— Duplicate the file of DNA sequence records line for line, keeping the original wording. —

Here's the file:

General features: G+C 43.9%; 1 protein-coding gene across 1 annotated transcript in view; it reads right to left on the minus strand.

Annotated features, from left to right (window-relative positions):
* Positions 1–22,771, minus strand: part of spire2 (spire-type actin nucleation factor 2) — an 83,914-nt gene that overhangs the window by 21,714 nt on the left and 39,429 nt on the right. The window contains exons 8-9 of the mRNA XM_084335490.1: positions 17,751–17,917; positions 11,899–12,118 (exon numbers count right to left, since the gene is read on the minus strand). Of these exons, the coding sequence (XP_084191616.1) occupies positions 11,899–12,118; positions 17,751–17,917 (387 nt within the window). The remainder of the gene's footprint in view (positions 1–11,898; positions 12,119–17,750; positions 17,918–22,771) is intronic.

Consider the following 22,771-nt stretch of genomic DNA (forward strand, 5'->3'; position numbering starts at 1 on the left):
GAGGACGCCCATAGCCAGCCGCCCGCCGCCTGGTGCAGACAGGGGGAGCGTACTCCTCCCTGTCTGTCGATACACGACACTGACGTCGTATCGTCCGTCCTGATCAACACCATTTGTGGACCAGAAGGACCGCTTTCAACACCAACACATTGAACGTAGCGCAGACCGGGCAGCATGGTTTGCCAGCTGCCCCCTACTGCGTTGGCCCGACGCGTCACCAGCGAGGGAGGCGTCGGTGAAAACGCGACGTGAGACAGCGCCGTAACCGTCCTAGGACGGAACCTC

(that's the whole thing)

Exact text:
General features: G+C 43.9%; 1 protein-coding gene across 1 annotated transcript in view; it reads right to left on the minus strand.

Annotated features, from left to right (window-relative positions):
* Positions 1–22,771, minus strand: part of spire2 (spire-type actin nucleation factor 2) — an 83,914-nt gene that overhangs the window by 21,714 nt on the left and 39,429 nt on the right. The window contains exons 8-9 of the mRNA XM_084335490.1: positions 17,751–17,917; positions 11,899–12,118 (exon numbers count right to left, since the gene is read on the minus strand). Of these exons, the coding sequence (XP_084191616.1) occupies positions 11,899–12,118; positions 17,751–17,917 (387 nt within the window). The remainder of the gene's footprint in view (positions 1–11,898; positions 12,119–17,750; positions 17,918–22,771) is intronic.

Consider the following 22,771-nt stretch of genomic DNA (forward strand, 5'->3'; position numbering starts at 1 on the left):
GAGGACGCCCATAGCCAGCCGCCCGCCGCCTGGTGCAGACAGGGGGAGCGTACTCCTCCCTGTCTGTCGATACACGACACTGACGTCGTATCGTCCGTCCTGATCAACACCATTTGTGGACCAGAAGGACCGCTTTCAACACCAACACATTGAACGTAGCGCAGACCGGGCAGCATGGTTTGCCAGCTGCCCCCTACTGCGTTGGCCCGACGCGTCACCAGCGAGGGAGGCGTCGGTGAAAACGCGACGTGAGACAGCGCCGTAACCGTCCTAGGACGGAACCTC